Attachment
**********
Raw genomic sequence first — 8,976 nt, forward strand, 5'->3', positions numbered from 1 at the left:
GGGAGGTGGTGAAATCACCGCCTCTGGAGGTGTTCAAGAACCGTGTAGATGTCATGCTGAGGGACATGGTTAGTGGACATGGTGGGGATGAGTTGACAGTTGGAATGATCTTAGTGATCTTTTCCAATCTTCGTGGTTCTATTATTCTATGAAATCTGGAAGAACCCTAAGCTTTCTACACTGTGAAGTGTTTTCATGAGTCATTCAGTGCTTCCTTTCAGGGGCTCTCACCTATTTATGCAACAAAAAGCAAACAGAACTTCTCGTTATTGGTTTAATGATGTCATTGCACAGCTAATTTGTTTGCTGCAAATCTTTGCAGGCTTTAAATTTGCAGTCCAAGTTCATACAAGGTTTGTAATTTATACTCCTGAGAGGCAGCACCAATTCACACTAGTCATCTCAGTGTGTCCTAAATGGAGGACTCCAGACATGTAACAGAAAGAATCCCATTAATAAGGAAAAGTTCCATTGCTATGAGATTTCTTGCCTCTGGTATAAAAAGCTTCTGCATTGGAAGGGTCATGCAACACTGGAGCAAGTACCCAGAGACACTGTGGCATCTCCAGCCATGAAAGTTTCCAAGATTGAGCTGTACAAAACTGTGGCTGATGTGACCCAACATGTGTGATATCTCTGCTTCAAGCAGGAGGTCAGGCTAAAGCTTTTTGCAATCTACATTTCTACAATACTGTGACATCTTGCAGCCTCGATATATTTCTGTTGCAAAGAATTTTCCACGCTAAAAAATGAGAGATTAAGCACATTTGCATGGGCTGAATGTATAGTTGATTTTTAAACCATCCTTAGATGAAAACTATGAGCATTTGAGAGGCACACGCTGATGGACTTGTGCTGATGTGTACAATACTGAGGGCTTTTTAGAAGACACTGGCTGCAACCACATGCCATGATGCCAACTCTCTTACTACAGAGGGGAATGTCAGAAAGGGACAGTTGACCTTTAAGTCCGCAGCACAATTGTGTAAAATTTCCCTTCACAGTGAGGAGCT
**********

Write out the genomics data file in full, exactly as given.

Raw genomic sequence first — 8,976 nt, forward strand, 5'->3', positions numbered from 1 at the left:
GGGAGGTGGTGAAATCACCGCCTCTGGAGGTGTTCAAGAACCGTGTAGATGTCATGCTGAGGGACATGGTTAGTGGACATGGTGGGGATGAGTTGACAGTTGGAATGATCTTAGTGATCTTTTCCAATCTTCGTGGTTCTATTATTCTATGAAATCTGGAAGAACCCTAAGCTTTCTACACTGTGAAGTGTTTTCATGAGTCATTCAGTGCTTCCTTTCAGGGGCTCTCACCTATTTATGCAACAAAAAGCAAACAGAACTTCTCGTTATTGGTTTAATGATGTCATTGCACAGCTAATTTGTTTGCTGCAAATCTTTGCAGGCTTTAAATTTGCAGTCCAAGTTCATACAAGGTTTGTAATTTATACTCCTGAGAGGCAGCACCAATTCACACTAGTCATCTCAGTGTGTCCTAAATGGAGGACTCCAGACATGTAACAGAAAGAATCCCATTAATAAGGAAAAGTTCCATTGCTATGAGATTTCTTGCCTCTGGTATAAAAAGCTTCTGCATTGGAAGGGTCATGCAACACTGGAGCAAGTACCCAGAGACACTGTGGCATCTCCAGCCATGAAAGTTTCCAAGATTGAGCTGTACAAAACTGTGGCTGATGTGACCCAACATGTGTGATATCTCTGCTTCAAGCAGGAGGTCAGGCTAAAGCTTTTTGCAATCTACATTTCTACAATACTGTGACATCTTGCAGCCTCGATATATTTCTGTTGCAAAGAATTTTCCACGCTAAAAAATGAGAGATTAAGCACATTTGCATGGGCTGAATGTATAGTTGATTTTTAAACCATCCTTAGATGAAAACTATGAGCATTTGAGAGGCACACGCTGATGGACTTGTGCTGATGTGTACAATACTGAGGGCTTTTTAGAAGACACTGGCTGCAACCACATGCCATGATGCCAACTCTCTTACTACAGAGGGGAATGTCAGAAAGGGACAGTTGACCTTTAAGTCCGCAGCACAATTGTGTAAAATTTCCCTTCACAGTGAGGAGCT